for the Comanches' permission to practice the Native American Church
rites, such as the usage of peyote
, which was
condemned by European-Americans. Before the first Oklahoma
legislature, Quanah testified:
"I do not think this legislature should interfere with
a man's religion, also these people should be allowed to retain
this health restorer.
These healthy gentleman before you use peoti and those
that do not use it are not so healthy."
During World War II
, many Comanche left
the traditional tribal lands in Oklahoma in search of financial
opportunities in the cities of California and the Southwest
. Today they are among
the most highly educated native groups in the United States. About
half the Comanche population still lives in Oklahoma, centered
around the town of Lawton.
Uwat - Comanche, 1930.
Comanche groups did not have a single acknowledged leader. Instead,
a small number of generally recognized leaders acted as counsel and
advisors to the group as a whole. These included the "peace chief,"
the members of the council, and the "war chief."
The peace chief was usually an older individual, who could bring
his experience to the task of advising. There was no formal
inauguration or election to the position, it was one of general
The council made decisions about where the band should hunt,
whether they should war against their enemies, and whether to ally
themselves with other bands. Any member could speak at council
meetings, but the older men usually did most of the talking.
In times of war, the band selected a war chief. To be chosen for
this position, a man had to prove he was a brave fighter. He also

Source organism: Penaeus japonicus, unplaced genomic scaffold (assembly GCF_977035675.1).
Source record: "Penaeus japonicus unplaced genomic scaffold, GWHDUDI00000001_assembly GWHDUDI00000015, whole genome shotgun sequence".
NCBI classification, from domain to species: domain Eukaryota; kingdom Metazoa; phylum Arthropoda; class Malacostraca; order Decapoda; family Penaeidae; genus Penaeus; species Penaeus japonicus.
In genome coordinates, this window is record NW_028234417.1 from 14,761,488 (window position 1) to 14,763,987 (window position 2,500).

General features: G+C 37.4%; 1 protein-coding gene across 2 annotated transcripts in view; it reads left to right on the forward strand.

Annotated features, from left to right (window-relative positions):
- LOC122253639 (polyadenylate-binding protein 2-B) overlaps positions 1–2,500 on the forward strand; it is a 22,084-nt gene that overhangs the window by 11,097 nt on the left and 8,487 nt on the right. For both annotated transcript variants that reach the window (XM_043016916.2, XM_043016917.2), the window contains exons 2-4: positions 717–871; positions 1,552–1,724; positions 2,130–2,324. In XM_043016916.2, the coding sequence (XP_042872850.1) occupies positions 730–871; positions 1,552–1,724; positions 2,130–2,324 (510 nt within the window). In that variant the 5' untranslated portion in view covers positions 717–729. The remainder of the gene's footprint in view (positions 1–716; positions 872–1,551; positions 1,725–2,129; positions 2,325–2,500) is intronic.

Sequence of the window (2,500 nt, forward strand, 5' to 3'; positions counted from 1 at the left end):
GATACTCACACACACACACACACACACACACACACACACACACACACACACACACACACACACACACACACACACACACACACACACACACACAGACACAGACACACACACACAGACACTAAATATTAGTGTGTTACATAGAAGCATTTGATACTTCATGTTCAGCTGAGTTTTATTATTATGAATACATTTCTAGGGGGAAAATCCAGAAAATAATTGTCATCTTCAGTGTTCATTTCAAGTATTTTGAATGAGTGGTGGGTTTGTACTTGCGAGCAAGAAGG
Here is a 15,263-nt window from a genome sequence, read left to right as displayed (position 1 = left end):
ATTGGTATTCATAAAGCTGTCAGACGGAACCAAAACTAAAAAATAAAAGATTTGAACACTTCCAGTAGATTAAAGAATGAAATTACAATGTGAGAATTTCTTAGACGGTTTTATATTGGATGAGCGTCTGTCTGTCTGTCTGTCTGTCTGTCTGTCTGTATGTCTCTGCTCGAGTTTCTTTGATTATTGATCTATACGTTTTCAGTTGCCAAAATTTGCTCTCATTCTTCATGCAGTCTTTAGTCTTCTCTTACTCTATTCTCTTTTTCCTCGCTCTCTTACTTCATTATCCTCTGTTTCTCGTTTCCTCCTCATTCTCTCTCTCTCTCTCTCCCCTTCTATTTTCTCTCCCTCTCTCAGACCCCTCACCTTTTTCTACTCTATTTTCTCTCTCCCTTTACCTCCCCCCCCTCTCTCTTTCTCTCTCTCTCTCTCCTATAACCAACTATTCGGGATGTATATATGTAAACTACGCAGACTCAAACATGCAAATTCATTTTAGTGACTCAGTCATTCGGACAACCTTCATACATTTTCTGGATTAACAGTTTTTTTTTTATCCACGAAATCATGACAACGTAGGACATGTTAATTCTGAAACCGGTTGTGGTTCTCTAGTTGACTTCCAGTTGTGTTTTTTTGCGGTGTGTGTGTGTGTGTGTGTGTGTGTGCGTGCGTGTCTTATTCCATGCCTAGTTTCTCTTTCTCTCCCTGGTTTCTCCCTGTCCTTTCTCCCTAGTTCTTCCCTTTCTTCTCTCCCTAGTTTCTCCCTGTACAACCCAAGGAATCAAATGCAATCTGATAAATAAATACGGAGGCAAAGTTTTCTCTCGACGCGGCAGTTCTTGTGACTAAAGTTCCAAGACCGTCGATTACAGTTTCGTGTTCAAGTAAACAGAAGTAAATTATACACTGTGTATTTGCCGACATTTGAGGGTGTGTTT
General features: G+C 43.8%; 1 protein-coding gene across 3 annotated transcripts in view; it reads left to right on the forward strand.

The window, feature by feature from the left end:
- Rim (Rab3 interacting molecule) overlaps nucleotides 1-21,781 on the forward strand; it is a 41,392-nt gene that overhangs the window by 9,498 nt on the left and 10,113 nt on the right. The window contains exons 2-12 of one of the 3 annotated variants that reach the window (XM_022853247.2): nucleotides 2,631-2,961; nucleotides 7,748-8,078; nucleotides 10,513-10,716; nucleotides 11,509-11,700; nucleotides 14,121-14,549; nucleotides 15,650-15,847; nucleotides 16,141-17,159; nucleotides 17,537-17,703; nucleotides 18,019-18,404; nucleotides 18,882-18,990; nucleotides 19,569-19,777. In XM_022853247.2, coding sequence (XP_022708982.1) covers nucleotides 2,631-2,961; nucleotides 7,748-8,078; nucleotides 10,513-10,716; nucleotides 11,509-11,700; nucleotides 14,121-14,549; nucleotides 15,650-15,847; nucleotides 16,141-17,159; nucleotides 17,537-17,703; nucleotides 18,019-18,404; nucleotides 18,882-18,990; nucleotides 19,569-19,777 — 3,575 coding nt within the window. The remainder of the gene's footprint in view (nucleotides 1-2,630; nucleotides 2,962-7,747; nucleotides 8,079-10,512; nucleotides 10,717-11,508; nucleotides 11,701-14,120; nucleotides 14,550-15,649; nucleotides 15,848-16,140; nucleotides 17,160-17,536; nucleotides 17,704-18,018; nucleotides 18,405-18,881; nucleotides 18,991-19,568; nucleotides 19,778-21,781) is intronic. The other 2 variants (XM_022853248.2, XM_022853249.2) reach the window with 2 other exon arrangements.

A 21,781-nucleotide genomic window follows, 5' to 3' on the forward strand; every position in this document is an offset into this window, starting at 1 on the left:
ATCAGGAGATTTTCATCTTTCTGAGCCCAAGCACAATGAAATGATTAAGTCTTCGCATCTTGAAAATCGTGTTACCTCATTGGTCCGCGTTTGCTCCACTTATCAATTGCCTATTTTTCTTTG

had to have the respect of all the other warriors in the band.
While the band was at war, the war chief was in charge, and all the
warriors had to obey him. After the conflict was over, however, the
war chief's authority ended.
The Comanche men did most of the hunting and all of the fighting in
the wars. They learned how to ride horses when they were young and
were eager to prove themselves in battle. On the plains, Comanche
women carried out the demanding tasks of cooking, skinning animals,
setting up camp, rearing children, and transporting household
If a woman started
while the band was in camp, she was moved to a tipi
, or a brush lodge if it was summer. One or more of
the older women assisted as midwives
. If a
woman went into labor while the band was on the move, she simply
paused along the trail and gave birth to her child. After a few
hours of rest, she would take the baby and catch up with the group
again. Men were not allowed inside the tipi during or immediately
after the delivery.
First, the midwives softened the earthen
of the tipi and dug two holes. One of the holes was for
heating water and the other for the afterbirth
. One or two stakes were driven into the
ground near the expectant mother's bedding for her to grip during
the pain of labor.After the birth, the midwives hung the umbilical cord
on a hackberry
tree. The people believed that if the
umbilical cord was not disturbed before it rotted, the baby would
live a long and prosperous life.
The newborn was swaddled
and remained with
its mother in the tipi for a few days. The baby was placed in a
, and the mother went back to
work. She could easily carry the cradleboard on her back, or prop
it against a tree where the baby could watch her while she
collected seeds or roots. Cradleboards consisted of a flat board to
which a basket was attached. The latter was made from rawhide
straps, or a leather sheath that laced up the front. With soft, dry
moss as a diaper, the young one was safely tucked into the leather
pocket. During cold weather, the baby was wrapped in blankets, and
then placed in the cradleboard. The baby remained in the
cradleboard for about ten months; then it was allowed to crawl
Both girls and boys were welcomed into the band, but boys were
favored. If the baby was a boy, one of the midwives informed the
father or grandfather, "It's your close friend". Families might
paint a flap on the tipi to tell the rest of the tribe that they
had been strengthened with another warrior.
Sometimes a man named his child, but mostly the father asked a
(or another man of
distinction) to do so. He did this in hope of his child living a
long and productive life. During the public naming ceremony, the